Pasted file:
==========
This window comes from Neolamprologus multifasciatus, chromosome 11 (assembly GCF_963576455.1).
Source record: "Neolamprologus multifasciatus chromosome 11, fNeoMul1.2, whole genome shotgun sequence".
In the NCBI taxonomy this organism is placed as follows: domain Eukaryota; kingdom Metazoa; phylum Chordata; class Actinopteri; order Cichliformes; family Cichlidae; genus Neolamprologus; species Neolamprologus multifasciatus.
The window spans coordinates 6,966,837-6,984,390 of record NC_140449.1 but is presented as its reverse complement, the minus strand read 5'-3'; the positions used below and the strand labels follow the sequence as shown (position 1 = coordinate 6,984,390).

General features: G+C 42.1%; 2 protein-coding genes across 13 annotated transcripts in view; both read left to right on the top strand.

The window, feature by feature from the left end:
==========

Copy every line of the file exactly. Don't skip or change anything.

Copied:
This window comes from Neolamprologus multifasciatus, chromosome 11 (assembly GCF_963576455.1).
Source record: "Neolamprologus multifasciatus chromosome 11, fNeoMul1.2, whole genome shotgun sequence".
In the NCBI taxonomy this organism is placed as follows: domain Eukaryota; kingdom Metazoa; phylum Chordata; class Actinopteri; order Cichliformes; family Cichlidae; genus Neolamprologus; species Neolamprologus multifasciatus.
The window spans coordinates 6,966,837-6,984,390 of record NC_140449.1 but is presented as its reverse complement, the minus strand read 5'-3'; the positions used below and the strand labels follow the sequence as shown (position 1 = coordinate 6,984,390).

General features: G+C 42.1%; 2 protein-coding genes across 13 annotated transcripts in view; both read left to right on the top strand.

The window, feature by feature from the left end: